Is Archaeopteryx a Valid Transitional Fossil? |

TBC Staff

Is Archaeopteryx a Valid Transitional Fossil?

Archaeopteryx is the name given to an animal about the size of a crow. It is represented by fossil remains that display teeth, three claws on each wing, a flat sternum (breastbone), belly ribs (gastralia), and a long, bony tail. In other words, it had characteristics like those of many small dinosaurs. What made Archaeopteryx an exciting find was the fact that the fossil also exhibited feathers, a lightly-built body with hollow bones, and a wishbone (furcula “Archaeopteryx” in Dinosaur and Paleontology Dictionary] AsIs Archaeopteryx a Valid Transitional Fossil? a result, many people who believe in evolution presume this fossil represents a transitional species between reptiles and birds. Along with other evidence (which we will examine later) it led to the theory that the dinosaurs did not become extinct, but rather all turned into birds. The purpose of this page is to clarify the facts about Archaeopteryx and other similar transitional fossil species.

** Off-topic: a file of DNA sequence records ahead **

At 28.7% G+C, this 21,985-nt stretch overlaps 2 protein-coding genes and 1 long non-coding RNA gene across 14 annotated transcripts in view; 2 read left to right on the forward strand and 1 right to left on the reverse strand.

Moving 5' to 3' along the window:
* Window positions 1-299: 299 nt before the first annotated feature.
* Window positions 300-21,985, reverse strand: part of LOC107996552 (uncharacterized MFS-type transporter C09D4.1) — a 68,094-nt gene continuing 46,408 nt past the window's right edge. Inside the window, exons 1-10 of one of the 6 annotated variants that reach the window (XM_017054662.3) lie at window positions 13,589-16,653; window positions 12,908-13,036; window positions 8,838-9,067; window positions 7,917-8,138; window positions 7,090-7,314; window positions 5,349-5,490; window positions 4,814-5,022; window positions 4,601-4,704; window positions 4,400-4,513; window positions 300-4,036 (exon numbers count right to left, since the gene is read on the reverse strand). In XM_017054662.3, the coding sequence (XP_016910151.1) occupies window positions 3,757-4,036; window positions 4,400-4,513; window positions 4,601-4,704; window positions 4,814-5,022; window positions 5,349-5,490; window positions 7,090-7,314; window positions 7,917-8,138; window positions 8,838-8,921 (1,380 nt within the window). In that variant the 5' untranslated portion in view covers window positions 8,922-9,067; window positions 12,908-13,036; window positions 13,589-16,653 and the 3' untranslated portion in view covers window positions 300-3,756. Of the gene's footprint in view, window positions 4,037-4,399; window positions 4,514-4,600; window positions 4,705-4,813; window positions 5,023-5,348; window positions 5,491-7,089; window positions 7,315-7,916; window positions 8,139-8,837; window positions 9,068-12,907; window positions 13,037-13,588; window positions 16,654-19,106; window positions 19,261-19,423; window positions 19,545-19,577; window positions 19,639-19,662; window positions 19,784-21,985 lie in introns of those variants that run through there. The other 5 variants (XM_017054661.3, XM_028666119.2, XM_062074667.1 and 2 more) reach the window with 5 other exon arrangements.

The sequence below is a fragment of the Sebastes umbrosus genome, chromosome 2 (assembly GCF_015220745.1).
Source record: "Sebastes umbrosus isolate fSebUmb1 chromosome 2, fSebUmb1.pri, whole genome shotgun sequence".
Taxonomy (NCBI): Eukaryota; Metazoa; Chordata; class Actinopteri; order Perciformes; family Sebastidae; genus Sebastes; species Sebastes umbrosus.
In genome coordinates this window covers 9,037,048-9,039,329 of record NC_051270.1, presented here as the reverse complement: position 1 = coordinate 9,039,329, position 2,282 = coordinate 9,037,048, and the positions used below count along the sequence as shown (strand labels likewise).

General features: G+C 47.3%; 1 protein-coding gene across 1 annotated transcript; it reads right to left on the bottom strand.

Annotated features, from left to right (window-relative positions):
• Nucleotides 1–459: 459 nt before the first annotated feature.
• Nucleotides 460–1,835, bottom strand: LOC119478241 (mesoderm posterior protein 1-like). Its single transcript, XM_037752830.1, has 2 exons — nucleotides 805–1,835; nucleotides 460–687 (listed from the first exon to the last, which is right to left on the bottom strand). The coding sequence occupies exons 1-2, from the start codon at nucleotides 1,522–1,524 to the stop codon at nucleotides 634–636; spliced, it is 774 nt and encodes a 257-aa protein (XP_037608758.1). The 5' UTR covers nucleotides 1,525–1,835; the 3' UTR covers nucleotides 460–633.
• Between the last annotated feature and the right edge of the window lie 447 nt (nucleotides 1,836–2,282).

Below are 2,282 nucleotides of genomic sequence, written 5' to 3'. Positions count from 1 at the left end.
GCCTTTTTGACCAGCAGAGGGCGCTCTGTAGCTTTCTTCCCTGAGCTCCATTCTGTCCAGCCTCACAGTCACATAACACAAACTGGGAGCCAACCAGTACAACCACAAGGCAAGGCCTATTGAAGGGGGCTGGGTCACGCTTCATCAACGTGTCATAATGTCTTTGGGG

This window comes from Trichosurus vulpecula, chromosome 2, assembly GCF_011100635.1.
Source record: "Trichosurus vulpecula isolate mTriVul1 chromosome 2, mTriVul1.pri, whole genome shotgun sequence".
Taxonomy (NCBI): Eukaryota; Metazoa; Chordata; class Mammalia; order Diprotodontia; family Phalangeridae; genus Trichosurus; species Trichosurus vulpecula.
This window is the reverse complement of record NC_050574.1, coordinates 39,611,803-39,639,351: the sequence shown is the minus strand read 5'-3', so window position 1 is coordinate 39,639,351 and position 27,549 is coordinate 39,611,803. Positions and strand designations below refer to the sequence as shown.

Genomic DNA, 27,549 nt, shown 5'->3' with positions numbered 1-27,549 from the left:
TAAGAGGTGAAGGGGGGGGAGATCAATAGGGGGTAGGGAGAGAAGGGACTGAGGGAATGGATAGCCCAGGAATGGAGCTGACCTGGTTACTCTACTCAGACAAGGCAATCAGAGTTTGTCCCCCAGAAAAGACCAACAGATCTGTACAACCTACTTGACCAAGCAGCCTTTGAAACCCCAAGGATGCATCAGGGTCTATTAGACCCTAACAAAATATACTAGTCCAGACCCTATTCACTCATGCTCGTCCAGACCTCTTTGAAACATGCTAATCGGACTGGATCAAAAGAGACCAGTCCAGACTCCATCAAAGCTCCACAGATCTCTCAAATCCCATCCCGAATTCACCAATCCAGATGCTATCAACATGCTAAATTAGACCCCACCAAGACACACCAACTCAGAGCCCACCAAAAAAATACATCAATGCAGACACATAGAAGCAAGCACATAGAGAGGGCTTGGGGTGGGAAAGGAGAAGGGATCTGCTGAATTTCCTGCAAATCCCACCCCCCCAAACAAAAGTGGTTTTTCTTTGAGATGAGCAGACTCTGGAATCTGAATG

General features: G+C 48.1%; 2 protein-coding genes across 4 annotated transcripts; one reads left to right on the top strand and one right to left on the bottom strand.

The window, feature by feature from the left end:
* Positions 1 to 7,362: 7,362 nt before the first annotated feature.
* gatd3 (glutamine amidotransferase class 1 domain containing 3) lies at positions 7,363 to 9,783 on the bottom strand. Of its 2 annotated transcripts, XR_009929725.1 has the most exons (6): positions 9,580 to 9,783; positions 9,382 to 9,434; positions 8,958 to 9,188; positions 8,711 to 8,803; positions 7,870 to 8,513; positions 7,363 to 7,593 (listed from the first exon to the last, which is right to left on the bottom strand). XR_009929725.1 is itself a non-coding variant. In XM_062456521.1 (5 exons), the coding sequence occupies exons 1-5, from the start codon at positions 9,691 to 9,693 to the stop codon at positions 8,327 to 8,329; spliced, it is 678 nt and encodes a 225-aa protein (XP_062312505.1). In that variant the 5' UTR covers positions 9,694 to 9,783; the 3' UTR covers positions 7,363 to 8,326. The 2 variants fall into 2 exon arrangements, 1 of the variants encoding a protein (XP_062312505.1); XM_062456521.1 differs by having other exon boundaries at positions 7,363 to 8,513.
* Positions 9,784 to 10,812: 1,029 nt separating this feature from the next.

One article [Tim Beardsley, “Fossil Bird Shakes Evolutionary Hypotheses,” Nature, Vol. 322, 21 August 1986, p. 677] reveals that the fossils of normal birds have been found in older rock strata than Archaeopteryx. Therefore, either Archaeopteryx is not a transitional fossil (since birds already existed at the same time and there was nothing to “transition” into) or rock strata can not be accurately dated. If either of these is correct (and one must be) Archaeopteryx loses its value as a transitional species.